Ingenuity: NASA's Historic Martian Flight Delayed Again Due to Software Upgrade

It's going to be a little bit longer until NASA officially launches Ingenuity into the air on Mars. The Martian helicopter was originally set to make history on Sunday as the first human-built craft to fly on the Red Planet. That was subsequently delayed until Wednesday and now, NASA says it doesn't plan on launching the craft until it can roll out a software update. In a new release, officials say they now expect the launch to take place no earlier than next week.

In the release, NASA says those working on Ingenuity will set a launch date then. It should be noted the helicopter is still operable and able to fly, and officials simply want to rectify some programming that could cause issues during the flight.

"Ingenuity continues to be healthy on the surface on Mars. Critical functions such as power, communications, and thermal control are stable," NASA's latest statement reads. "It is not unexpected for a technology demonstration like this to encounter challenges that need to be worked in real time."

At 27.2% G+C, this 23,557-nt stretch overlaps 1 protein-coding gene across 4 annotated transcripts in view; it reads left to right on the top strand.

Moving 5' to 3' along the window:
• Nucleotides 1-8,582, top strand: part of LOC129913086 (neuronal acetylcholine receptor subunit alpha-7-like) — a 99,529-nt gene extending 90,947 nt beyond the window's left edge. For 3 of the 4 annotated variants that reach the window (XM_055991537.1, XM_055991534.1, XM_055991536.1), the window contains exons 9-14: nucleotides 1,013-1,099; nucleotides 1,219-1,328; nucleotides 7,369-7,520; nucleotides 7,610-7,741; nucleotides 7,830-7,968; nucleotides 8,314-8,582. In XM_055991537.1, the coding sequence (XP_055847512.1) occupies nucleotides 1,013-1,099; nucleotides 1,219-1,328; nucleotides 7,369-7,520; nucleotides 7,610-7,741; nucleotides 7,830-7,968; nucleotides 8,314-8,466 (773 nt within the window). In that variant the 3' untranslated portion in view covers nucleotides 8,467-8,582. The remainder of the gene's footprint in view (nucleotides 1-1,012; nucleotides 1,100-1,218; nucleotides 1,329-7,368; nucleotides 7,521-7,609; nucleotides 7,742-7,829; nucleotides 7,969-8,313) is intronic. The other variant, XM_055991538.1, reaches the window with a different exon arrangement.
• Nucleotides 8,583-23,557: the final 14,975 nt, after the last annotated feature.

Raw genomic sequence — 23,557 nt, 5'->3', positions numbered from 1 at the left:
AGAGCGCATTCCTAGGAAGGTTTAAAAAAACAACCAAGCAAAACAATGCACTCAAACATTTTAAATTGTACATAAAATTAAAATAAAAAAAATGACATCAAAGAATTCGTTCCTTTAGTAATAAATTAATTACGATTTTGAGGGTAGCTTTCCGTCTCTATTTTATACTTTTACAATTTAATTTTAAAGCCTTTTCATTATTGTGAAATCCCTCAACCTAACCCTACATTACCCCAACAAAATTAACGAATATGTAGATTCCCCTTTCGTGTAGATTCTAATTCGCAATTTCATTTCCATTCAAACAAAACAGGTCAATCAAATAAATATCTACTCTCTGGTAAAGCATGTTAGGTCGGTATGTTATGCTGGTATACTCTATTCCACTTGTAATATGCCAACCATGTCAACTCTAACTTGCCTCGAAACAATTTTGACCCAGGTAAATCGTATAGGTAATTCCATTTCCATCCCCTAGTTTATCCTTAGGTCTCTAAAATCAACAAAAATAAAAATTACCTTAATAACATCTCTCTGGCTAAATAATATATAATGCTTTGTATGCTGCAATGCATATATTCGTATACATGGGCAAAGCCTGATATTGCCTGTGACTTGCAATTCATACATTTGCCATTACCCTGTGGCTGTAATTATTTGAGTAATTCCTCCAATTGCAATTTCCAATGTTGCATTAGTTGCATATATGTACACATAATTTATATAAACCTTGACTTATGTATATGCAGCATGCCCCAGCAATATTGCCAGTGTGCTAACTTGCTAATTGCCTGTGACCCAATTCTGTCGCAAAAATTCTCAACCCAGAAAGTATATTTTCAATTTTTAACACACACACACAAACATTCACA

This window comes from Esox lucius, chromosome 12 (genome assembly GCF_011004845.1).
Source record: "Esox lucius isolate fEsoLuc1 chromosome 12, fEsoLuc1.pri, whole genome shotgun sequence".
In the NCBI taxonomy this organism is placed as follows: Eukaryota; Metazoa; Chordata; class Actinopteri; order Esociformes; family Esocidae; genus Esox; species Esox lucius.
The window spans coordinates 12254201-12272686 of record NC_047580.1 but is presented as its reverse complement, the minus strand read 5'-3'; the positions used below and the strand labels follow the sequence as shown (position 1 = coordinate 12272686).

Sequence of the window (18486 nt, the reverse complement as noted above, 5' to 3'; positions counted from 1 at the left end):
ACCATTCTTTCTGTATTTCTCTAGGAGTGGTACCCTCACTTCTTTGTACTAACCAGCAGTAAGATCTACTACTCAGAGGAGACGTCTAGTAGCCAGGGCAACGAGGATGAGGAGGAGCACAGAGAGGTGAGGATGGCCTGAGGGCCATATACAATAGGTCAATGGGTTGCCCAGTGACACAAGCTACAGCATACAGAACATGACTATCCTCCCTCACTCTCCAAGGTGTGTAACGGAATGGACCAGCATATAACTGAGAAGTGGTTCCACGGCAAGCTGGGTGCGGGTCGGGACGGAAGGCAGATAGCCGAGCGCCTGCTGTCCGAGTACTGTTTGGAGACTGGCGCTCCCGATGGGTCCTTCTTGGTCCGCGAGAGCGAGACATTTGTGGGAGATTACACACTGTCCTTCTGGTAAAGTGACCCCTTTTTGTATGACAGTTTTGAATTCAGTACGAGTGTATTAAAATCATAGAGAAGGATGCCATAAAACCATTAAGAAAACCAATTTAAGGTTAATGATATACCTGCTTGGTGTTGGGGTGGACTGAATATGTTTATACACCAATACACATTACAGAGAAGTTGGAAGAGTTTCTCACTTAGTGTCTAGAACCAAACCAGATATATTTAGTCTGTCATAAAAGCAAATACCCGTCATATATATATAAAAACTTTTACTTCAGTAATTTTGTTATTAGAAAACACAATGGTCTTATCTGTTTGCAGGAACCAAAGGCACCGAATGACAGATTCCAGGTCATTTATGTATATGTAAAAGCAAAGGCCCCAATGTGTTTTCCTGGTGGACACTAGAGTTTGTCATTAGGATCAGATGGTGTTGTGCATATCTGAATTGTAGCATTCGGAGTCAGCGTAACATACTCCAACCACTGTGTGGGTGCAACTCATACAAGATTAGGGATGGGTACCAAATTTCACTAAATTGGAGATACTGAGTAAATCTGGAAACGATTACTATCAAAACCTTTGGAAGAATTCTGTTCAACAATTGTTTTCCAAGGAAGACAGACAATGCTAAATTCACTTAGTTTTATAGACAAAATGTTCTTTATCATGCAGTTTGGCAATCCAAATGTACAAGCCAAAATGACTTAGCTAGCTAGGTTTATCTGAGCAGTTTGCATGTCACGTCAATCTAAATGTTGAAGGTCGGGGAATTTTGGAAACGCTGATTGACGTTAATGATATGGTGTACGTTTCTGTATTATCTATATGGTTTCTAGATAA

The statement adds, "The high-risk, high-reward approach we have taken to the first powered, controlled flight on another planet allows us to push the performance envelope in ways we could not with a mission designed to last for years such as Perseverance. In the meantime, while the Ingenuity team does its work, Perseverance will continue to do science with its suite of instruments and is gearing up for a test of the MOXIE technology demonstration."

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Ingenuity is a part of NASA'S Mars exploration program, arriving on the planet alongside the outfit's Perseverance rover. Together, Ingenuity and Perseverance are exploring the planet's Jezero Crater in hopes of finding signs of microbial life.

“This landing is one of those pivotal moments for NASA, the United States, and space exploration globally – when we know we are on the cusp of discovery and sharpening our pencils, so to speak, to rewrite the textbooks,” acting NASA Administrator Steve Jurczyk said in a press release after the Perseverance rover first landed. “The Mars 2020 Perseverance mission embodies our nation’s spirit of persevering even in the most challenging of situations, inspiring, and advancing science and exploration. The mission itself personifies the human ideal of persevering toward the future and will help us prepare for human exploration of the Red Planet in the 2030s.”